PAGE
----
SPOTLIGHT: I Am a Wound Shrouded in Devotion by Zeny May Recidoro

A Sardonic Boy

His family mistook his laconic ways
for a disdain of life, but
there were things that gave him joy
like garlic bread and Spiderman,
there were things he did with a touch of grace
like sitting at an eatery with friends
and laughing at despair.

Lost Things

On a boat en route to an island a woman sat next to me. It was a hot, damp summer. A child on the seat in front of us cried and cried. His skin was covered in little red dots. Allergies or maybe insect bites. Snot ran into his mouth as his father held him. Stoic and impenetrable, the father had arms that had only known lean years. His stoicism did not only manifest in parenthood. It extended to all aspects of his life— waiting for harvest, tariffs, laws, loans, and reforms that have bled him dry, pestilence and typhoons, dark months, days without hope, land grabbers and their private armies, guns, and yet the insistence for a solution however temporary. On the horizon, a mountain, the island. The woman beside me began to talk. A freight company had lost a package of hers. A care box that contained precious things: perfumes, t-shirts, shoes, cans of corned beef and Spam, jeans with money tucked in the pockets, dresses, toys, lotion, shampoo, soap, jewelry, trinkets… the fruit of her life’s work to be offered to family members who may no longer recognize her. A visitor to the homeland, curious and confused at the change so immense that it has circled back to a place we do not recognize. After being away for so long, I am confronted with a present moored in the past imagining itself as the future… We lose them as fast as we gain them. The woman scoffed at my remark. All these years chasing clout and all I ever learned was to shrug things off and look the other way. We all sat in silence. The child laid his head on his father’s bony chest. Beside them was a bag of everything they needed and nothing to lose.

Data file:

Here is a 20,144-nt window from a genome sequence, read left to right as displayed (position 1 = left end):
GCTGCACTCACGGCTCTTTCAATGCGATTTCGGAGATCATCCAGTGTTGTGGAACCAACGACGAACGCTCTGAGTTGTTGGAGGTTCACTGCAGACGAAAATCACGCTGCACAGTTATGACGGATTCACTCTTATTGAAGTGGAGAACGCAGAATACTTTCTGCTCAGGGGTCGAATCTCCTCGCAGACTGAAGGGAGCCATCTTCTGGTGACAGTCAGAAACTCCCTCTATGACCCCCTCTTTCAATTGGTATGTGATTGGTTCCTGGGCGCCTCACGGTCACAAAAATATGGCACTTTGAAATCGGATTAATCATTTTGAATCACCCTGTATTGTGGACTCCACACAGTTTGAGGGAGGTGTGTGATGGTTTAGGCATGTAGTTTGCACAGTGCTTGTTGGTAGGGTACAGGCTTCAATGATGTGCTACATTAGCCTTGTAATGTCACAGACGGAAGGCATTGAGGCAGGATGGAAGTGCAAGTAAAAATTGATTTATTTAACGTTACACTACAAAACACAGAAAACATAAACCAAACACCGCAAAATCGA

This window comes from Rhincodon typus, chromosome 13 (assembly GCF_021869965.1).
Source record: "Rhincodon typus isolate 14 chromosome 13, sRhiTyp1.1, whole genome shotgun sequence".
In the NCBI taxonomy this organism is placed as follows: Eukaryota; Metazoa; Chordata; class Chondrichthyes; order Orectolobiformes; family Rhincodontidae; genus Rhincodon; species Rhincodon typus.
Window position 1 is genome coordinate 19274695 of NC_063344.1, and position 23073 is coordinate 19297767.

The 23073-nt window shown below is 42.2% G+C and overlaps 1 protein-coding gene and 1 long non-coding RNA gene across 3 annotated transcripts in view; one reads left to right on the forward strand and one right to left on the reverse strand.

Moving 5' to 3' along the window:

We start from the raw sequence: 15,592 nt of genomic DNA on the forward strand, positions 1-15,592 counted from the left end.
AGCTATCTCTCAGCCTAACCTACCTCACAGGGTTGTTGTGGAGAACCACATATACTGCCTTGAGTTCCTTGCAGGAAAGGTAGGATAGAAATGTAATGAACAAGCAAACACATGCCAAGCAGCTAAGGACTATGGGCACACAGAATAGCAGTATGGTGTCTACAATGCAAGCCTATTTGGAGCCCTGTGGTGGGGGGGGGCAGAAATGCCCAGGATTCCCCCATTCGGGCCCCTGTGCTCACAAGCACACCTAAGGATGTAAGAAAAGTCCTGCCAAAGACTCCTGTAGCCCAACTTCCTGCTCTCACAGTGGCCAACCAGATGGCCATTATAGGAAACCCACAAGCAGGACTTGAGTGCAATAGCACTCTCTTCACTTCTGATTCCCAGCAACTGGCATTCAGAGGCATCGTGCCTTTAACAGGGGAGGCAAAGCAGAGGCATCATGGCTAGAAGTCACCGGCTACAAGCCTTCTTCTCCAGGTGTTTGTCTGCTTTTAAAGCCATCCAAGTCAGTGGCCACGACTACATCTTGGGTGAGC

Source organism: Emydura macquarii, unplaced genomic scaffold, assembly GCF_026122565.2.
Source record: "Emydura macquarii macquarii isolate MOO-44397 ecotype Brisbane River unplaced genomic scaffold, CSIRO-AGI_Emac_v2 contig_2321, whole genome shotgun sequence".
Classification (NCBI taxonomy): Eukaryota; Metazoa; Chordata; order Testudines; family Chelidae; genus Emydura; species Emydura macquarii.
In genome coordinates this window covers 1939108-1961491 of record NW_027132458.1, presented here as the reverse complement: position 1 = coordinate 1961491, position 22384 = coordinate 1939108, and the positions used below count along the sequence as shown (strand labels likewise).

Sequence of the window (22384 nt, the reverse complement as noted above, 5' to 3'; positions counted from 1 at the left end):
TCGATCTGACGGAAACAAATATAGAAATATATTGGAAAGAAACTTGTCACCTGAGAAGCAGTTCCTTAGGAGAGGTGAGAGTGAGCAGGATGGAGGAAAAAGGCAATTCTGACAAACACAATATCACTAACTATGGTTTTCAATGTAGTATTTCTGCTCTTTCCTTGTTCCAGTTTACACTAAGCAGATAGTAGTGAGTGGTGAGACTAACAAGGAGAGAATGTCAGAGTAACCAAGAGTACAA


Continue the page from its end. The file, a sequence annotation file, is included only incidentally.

Christmas in the Philippines

Mother of Pearl lanterns and greasy food, the gift
a mug with a rolled up towel inside
the lucky ones get trinkets
so useless and so beautiful.

Monito and Monita, never truly getting what they want,
desires satiated, bodies full to the throat
with treats, the unseen despair and anxiety
of a household spending on food it cannot afford
to consume, the worrisome tune
tries to be cheerful, relief in living
each day as though Judgment has arrived.


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